Saturday, May 9, 2009
South African Constitutional Law, Polygamy, and Sexuality: Saturday Evening Review
One of the very best volume on South African Constitutional Law remains The Post-Apartheid Constitutions edited by Penelope Andrews and Stephen Ellman, published in 2001. This anthology provides a study of the "processes of negotiation" of the constitutions as well as an analysis of the final constitution of 1996. The University of Cape Town Faculty of Law uBuntu Project is hosting me later this month (if you are in the neighborhood, invitation here); to prepare I find myself reading and re-reading the rich literature on South African constitutionalism.
However, even for Americans with little interest in non-US constitutions, many of this volume's essays - - - on constitution-making, negotiation, "deadlock," the certification (ratification) process, the "key players," and the Bill of Rights - - - shed light on theories of originalist constitutional interpretation in the US. Stephen Ellman's exceedingly important chapter comparing United States doctrines of state action and "South Africa's Socio-economic Rights Guarantees to Private Actors," seeks to use "American efforts to grapple with state action" to "illuminate the issues facing South African courts" applying a more expansive notion. However, Ellman's essay constructs a two-way mirror: Americans can use the South African constitutional notions to "illuminate" the issues faced by courts confronting the sometimes limiting state action doctrine.
The contribution of the other co-editor, Penelope Andrews, is also vital. Entitled "The Stepchild of National Liberation: Women and Rights in the New South Africa," Andrews discusses how women pressed their concerns and win a place at the negotiating table. Again, this experience distinguishes the US constitutional-framing context. Yet as Andrews notes, even in the 1990s the claims of customary and traditional law could conflict with claims for gender equality, especially in the rules about property, ownership, and guardianship of children.
Andrews doesn't mention marriage or polygamy in this piece, although she has written about it elsewhere (on ssrn here and here); she is quoted in today's Washington Post in an article entitled "Which Mrs. Zuma Will Be South Africa's First Lady?" discussing the ramifications of the fact that the new President of South Africa, Jacob Zuma, is a practicing polygamist. The "First Lady" is not a position in the South African or US constitution, but for all the attention and anxiety it can generate (especially when potential heads of state are polygamous, or unmarried, or female, or perhaps divorcing) it might seem as if there should be some constitutional clarity. As the WaPo article comments, "South Africans are still in the dark about who will be Zuma's date to galas and have dibs on the spousal office in the east wing of the president's hilltop residence in Pretoria, the administrative capital."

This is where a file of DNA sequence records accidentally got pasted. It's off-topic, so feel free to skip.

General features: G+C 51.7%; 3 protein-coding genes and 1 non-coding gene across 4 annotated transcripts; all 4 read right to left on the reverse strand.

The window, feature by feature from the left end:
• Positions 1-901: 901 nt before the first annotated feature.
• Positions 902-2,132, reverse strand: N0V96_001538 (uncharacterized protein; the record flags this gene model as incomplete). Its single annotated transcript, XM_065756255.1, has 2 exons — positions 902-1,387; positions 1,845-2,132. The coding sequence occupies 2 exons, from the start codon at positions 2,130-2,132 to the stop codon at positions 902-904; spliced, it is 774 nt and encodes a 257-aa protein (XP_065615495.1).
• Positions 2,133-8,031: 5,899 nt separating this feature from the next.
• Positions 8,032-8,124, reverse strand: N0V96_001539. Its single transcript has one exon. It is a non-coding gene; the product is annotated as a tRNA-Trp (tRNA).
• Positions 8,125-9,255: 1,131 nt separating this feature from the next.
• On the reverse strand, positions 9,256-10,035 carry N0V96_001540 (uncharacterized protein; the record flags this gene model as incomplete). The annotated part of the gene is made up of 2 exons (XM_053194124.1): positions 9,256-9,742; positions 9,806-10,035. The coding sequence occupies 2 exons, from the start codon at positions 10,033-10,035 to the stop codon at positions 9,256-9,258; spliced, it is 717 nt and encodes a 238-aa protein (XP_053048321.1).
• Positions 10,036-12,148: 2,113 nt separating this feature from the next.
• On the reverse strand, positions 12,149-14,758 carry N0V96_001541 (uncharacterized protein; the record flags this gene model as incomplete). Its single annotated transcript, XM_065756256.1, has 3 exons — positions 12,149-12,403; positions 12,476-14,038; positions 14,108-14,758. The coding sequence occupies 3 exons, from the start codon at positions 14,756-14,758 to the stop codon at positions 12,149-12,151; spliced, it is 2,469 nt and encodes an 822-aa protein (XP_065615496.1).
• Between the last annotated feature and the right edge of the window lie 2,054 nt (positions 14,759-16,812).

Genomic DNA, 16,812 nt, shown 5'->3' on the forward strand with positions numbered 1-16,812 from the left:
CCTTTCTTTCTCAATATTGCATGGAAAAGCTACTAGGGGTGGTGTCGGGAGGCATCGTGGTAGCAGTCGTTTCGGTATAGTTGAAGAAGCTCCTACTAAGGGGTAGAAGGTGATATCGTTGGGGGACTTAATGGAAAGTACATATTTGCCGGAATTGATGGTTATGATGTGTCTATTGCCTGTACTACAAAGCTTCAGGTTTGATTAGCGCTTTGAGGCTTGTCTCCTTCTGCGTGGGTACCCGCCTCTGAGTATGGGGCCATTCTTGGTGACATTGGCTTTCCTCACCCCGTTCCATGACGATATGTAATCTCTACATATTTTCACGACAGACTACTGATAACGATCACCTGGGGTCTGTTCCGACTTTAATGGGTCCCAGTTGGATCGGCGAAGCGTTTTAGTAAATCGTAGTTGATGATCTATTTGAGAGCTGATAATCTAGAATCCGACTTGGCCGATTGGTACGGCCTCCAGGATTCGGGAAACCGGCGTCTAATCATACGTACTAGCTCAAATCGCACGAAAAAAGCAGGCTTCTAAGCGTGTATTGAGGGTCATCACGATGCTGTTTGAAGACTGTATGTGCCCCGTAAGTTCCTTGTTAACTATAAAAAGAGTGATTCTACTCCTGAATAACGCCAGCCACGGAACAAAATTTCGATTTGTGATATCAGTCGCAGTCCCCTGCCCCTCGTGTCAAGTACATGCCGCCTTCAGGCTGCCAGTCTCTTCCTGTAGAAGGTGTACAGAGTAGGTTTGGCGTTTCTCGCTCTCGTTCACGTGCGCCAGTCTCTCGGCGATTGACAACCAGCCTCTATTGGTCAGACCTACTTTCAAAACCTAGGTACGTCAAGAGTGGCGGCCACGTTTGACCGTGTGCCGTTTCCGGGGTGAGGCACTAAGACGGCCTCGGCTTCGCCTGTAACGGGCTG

Current controversies, however, do not detract from the relevance of The Post-Apartheid Constitutions. It is an excellent volume that remains timely, not only in its historical discussions but in its concerns. The major omission in the volume is a lack of attention to sexuality issues and insufficient attention beyond Andrews' essay to gender issues. South African constitutional law has been recognizing many sexuality rights, due in part to "sexual orientation" being a ground of discrimination in the Constitution. Good sources on the issue include American ConLawProf Mark Kende's new book previously blogged here which has a chapter on "gay rights" and the South African Journal of Human Rights, which has had several special issues on sexuality including volume 23 part 3 (2007) and volume 20 part 2 (2004).
Another great source on sexuality, constitutional law, and South African politics is the website website Constitutionally Speaking by South African ConLawProf Pierre de Vos (pictured above) It is a must read for anyone trying to keep up with the legal landscape in South Africa.
Imagine what it would like to be an individual who is both gay and a
member of a racial/ethnic group. Would this have a positive or
negative impact, or both?
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